Most Intel CPUs and some ARM CPUs are currently vulnerable to Meltdown. It means, that it is possible to remotely execute unauthorized code on the servers that use those CPUs. Also, all CPUs (Intel, ARM and AMD) released in the last two decades are vulnerable to Spectre. Spectre is not as dangerous, but theoretically allows third parties to access confidential data. Both vulnerabilities are considered critical and must be patched out by all who care about server-side security.

Meltdown allows to bypass isolation between user apps and the kernel, which allows third-party software to access kernel memory and confidential data it contains. All Intel CPUs from 1995 (except for some low-end Atoms from pre-2013 era) and some ARM64 CPUs (Cortex-A15/A57/A72/A75) are vulnerable to Meltdown.

Spectre allows hackers to read and access files that are used by other processes. All Intel, AMD and ARM64 (Cortex-R7/R8, Cortex-A8/A9/A15/A17/A57/A72/A73/A75) CPUs are vulnerable to Spectre.

Take note, that an attack might be executed straight from the web-browser, for example via using a malicious JavaScript-code. Google Chrome dev team is already working on integrating the mitigation systems directly into their browser, while Mozilla has already released a patch that will make this attack a lot more difficult. Both browsers will provide more complete solutions by the end of the January 2017.

Both Spectre and Meltdown allow virtual container users access data from other containers and, sometimes, the host. It does not matter which containers you use: Docker, LXC, OpenVZ etc. Unihost has already mitigated Meltdown and Spectre on our hosting and VPS servers, but we cannot do this on the dedicated servers of our clients.

Most OS has already released patches to mitigate Meltdown. Windows has deployed in on emergency Patch Tuesday, while Linus Torwalds rushed the new version of Linux kernel to completion. Currently it’s up to distributives to update to a new kernel. RHEL, CentOS, Fedora and Ubuntu have already released updates, while Debian is still in progress. You can check whether or not there are patches for your OS in the table below. We highly recommend that you update your OS or upgrade to a distributive that has means to mitigate Meltdown, otherwise we will not be able to guarantee your safety.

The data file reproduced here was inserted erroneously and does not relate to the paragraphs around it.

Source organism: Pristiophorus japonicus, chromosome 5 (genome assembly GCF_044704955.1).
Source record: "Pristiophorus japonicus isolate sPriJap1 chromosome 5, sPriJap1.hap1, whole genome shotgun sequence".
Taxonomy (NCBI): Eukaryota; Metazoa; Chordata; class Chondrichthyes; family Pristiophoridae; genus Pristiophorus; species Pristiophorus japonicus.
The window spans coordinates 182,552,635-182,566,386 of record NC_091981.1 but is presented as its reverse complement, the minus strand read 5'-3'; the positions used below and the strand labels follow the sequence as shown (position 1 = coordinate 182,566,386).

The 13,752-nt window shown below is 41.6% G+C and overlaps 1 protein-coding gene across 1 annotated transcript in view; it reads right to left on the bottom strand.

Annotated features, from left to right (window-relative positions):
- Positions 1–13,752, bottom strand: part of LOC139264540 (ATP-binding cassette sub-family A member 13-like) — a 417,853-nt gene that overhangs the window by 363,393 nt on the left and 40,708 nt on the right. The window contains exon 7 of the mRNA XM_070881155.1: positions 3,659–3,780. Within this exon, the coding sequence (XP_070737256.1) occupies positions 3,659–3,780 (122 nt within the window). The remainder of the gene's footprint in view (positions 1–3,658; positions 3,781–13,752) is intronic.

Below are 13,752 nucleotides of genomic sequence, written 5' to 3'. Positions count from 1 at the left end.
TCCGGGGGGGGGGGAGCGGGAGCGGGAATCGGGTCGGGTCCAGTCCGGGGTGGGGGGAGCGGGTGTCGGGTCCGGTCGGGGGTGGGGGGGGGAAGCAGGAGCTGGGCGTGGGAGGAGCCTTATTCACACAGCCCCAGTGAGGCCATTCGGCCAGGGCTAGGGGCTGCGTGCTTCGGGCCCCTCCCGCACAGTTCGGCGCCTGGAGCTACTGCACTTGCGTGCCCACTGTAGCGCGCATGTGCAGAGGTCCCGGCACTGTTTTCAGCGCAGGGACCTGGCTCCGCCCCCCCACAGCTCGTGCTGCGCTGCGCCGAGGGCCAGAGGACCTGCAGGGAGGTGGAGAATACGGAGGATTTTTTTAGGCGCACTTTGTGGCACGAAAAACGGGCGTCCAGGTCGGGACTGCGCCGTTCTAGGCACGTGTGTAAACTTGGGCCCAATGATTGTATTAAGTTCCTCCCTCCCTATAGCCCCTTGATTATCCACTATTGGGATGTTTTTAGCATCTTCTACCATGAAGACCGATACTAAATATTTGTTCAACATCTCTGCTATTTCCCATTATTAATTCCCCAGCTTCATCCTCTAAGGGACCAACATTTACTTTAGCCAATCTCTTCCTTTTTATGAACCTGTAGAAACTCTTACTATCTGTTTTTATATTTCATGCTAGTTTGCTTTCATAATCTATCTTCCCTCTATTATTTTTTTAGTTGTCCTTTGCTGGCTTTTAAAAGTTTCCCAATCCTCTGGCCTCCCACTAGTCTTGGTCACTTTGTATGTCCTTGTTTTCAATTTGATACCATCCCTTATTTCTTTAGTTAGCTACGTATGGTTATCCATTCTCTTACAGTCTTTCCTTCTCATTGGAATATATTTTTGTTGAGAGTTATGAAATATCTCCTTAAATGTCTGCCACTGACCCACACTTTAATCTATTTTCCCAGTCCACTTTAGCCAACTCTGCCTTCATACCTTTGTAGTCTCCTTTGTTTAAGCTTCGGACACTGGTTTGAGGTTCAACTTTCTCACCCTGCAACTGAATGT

OS

Spectre – Variant 1

***

Bounds Check Bypass

(CVE-2017-5753)

Spectre – Variant 2

***

Branch Target Injection

(CVE-2017-5715)

Meltdown

***

Rogue Data Cache Load

(CVE-2017-5754)

Windows Server 2008
Windows Server 2008 R2
Windows Server 2012
Windows Server 2012 R2
Windows Server 2016
VMware vSphere 4.0/4.1/5.0/5.1
VMware vSphere 5.5
VMware vSphere 6.0/6.5
Linux Debian Wheezy
Linux Debian Jessie
Linux Debian Stretch
Linux Debian Buster
Linux Debian Sid
Linux Red Hat Enterprise Linux 7
Linux Red Hat Enterprise Linux 6
Linux Red Hat Enterprise Linux 5
Linux Red Hat Enterprise Linux OpenStack Platform 7.0 (Kilo) for RHEL 7
Linux Red Hat Enterprise Linux OpenStack Platform 6.0 (Juno) for RHEL 7
Linux Red Hat OpenStack Platform v 8/9/10/11/12
Linux CentOS 6

WAIT

Linux CentOS 7

WAIT

Linux Fedora 26

WAIT

WAIT

DONE

Linux Fedora 27

WAIT

WAIT

DONE

Linux SUSE OpenStack Cloud 6
Linux SUSE Linux Enterprise Server 11 SP3-LTSS
Linux SUSE Linux Enterprise Server 11 SP4
Linux SUSE Container as a Service Platform ALL
Linux Gentoo
Linux Slackware 14

WAIT

WAIT

WAIT
Solaris SmartOS
Linux CloudLinux 6
Linux CloudLinux 7
Linux Ubuntu
Linux OpenSuse Linux based upon SUSE 12/11
Linux Archlinux
Linux OpenVZ
Linux Proxmox 3.x

WAIT

WAIT

WAIT

Linux Proxmox 4.X
Linux Proxmox 5.X
Linux CoreOS Container Linux (channels Stable/Beta/Alpha)
BSD DragonFlyBSD

 WAIT

 WAIT

BSD  FreeBSD
BSD  OpenBSD

 WAIT

 WAIT

 WAIT

BSD  NetBSD

 WAIT

 WAIT

 WAIT